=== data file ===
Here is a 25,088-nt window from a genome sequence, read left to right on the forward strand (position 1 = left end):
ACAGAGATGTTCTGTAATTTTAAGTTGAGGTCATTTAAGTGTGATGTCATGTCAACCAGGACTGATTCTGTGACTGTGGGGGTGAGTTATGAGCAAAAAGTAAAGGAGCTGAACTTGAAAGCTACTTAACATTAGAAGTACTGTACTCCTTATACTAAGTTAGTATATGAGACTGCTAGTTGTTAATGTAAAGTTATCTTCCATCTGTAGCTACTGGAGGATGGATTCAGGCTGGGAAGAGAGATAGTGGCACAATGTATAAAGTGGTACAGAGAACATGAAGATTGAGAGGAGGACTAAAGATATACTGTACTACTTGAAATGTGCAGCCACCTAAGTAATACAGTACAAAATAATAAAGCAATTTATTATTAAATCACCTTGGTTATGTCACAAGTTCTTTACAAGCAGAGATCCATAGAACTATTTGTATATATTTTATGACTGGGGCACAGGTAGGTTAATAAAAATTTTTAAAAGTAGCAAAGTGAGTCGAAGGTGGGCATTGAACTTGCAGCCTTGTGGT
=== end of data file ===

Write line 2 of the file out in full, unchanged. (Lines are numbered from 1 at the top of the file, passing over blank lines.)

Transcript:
ACAGAGATGTTCTGTAATTTTAAGTTGAGGTCATTTAAGTGTGATGTCATGTCAACCAGGACTGATTCTGTGACTGTGGGGGTGAGTTATGAGCAAAAAGTAAAGGAGCTGAACTTGAAAGCTACTTAACATTAGAAGTACTGTACTCCTTATACTAAGTTAGTATATGAGACTGCTAGTTGTTAATGTAAAGTTATCTTCCATCTGTAGCTACTGGAGGATGGATTCAGGCTGGGAAGAGAGATAGTGGCACAATGTATAAAGTGGTACAGAGAACATGAAGATTGAGAGGAGGACTAAAGATATACTGTACTACTTGAAATGTGCAGCCACCTAAGTAATACAGTACAAAATAATAAAGCAATTTATTATTAAATCACCTTGGTTATGTCACAAGTTCTTTACAAGCAGAGATCCATAGAACTATTTGTATATATTTTATGACTGGGGCACAGGTAGGTTAATAAAAATTTTTAAAAGTAGCAAAGTGAGTCGAAGGTGGGCATTGAACTTGCAGCCTTGTGGT